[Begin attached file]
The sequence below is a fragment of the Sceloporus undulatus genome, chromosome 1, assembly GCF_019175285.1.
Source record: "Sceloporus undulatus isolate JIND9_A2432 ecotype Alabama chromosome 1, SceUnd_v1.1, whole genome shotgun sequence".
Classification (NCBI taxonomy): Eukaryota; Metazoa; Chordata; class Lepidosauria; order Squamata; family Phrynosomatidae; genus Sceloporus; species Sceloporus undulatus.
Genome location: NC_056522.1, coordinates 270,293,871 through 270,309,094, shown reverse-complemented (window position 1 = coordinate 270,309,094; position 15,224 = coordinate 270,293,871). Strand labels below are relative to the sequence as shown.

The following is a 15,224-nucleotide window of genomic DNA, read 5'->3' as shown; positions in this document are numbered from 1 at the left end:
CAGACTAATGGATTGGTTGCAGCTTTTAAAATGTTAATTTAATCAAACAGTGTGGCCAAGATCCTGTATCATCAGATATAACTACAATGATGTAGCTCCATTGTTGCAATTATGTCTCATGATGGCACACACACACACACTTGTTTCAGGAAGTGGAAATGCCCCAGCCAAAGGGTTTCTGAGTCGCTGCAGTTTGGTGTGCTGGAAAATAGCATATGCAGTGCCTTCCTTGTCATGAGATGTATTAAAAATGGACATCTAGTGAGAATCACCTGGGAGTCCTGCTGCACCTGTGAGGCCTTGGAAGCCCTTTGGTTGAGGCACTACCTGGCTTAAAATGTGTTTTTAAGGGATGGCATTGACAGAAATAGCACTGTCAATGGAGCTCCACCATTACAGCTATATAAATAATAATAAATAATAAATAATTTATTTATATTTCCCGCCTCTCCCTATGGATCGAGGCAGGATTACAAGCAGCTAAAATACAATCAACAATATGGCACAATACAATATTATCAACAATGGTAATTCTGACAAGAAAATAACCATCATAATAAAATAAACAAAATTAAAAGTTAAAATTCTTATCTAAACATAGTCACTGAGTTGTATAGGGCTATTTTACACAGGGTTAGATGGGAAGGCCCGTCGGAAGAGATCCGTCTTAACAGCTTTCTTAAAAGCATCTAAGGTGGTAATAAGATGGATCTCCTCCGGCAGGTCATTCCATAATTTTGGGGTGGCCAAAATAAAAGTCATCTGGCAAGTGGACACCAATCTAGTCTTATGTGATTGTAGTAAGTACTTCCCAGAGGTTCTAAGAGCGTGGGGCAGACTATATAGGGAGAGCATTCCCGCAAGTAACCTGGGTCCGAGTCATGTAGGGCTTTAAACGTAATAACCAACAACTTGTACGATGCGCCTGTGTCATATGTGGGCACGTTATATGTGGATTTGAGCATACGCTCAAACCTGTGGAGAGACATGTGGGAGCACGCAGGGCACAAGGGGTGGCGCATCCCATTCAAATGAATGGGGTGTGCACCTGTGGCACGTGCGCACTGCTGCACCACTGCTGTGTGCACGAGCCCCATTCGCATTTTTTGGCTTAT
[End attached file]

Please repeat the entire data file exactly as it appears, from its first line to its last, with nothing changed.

The sequence below is a fragment of the Sceloporus undulatus genome, chromosome 1, assembly GCF_019175285.1.
Source record: "Sceloporus undulatus isolate JIND9_A2432 ecotype Alabama chromosome 1, SceUnd_v1.1, whole genome shotgun sequence".
Classification (NCBI taxonomy): Eukaryota; Metazoa; Chordata; class Lepidosauria; order Squamata; family Phrynosomatidae; genus Sceloporus; species Sceloporus undulatus.
Genome location: NC_056522.1, coordinates 270,293,871 through 270,309,094, shown reverse-complemented (window position 1 = coordinate 270,309,094; position 15,224 = coordinate 270,293,871). Strand labels below are relative to the sequence as shown.

The following is a 15,224-nucleotide window of genomic DNA, read 5'->3' as shown; positions in this document are numbered from 1 at the left end:
CAGACTAATGGATTGGTTGCAGCTTTTAAAATGTTAATTTAATCAAACAGTGTGGCCAAGATCCTGTATCATCAGATATAACTACAATGATGTAGCTCCATTGTTGCAATTATGTCTCATGATGGCACACACACACACACTTGTTTCAGGAAGTGGAAATGCCCCAGCCAAAGGGTTTCTGAGTCGCTGCAGTTTGGTGTGCTGGAAAATAGCATATGCAGTGCCTTCCTTGTCATGAGATGTATTAAAAATGGACATCTAGTGAGAATCACCTGGGAGTCCTGCTGCACCTGTGAGGCCTTGGAAGCCCTTTGGTTGAGGCACTACCTGGCTTAAAATGTGTTTTTAAGGGATGGCATTGACAGAAATAGCACTGTCAATGGAGCTCCACCATTACAGCTATATAAATAATAATAAATAATAAATAATTTATTTATATTTCCCGCCTCTCCCTATGGATCGAGGCAGGATTACAAGCAGCTAAAATACAATCAACAATATGGCACAATACAATATTATCAACAATGGTAATTCTGACAAGAAAATAACCATCATAATAAAATAAACAAAATTAAAAGTTAAAATTCTTATCTAAACATAGTCACTGAGTTGTATAGGGCTATTTTACACAGGGTTAGATGGGAAGGCCCGTCGGAAGAGATCCGTCTTAACAGCTTTCTTAAAAGCATCTAAGGTGGTAATAAGATGGATCTCCTCCGGCAGGTCATTCCATAATTTTGGGGTGGCCAAAATAAAAGTCATCTGGCAAGTGGACACCAATCTAGTCTTATGTGATTGTAGTAAGTACTTCCCAGAGGTTCTAAGAGCGTGGGGCAGACTATATAGGGAGAGCATTCCCGCAAGTAACCTGGGTCCGAGTCATGTAGGGCTTTAAACGTAATAACCAACAACTTGTACGATGCGCCTGTGTCATATGTGGGCACGTTATATGTGGATTTGAGCATACGCTCAAACCTGTGGAGAGACATGTGGGAGCACGCAGGGCACAAGGGGTGGCGCATCCCATTCAAATGAATGGGGTGTGCACCTGTGGCACGTGCGCACTGCTGCACCACTGCTGTGTGCACGAGCCCCATTCGCATTTTTTGGCTTAT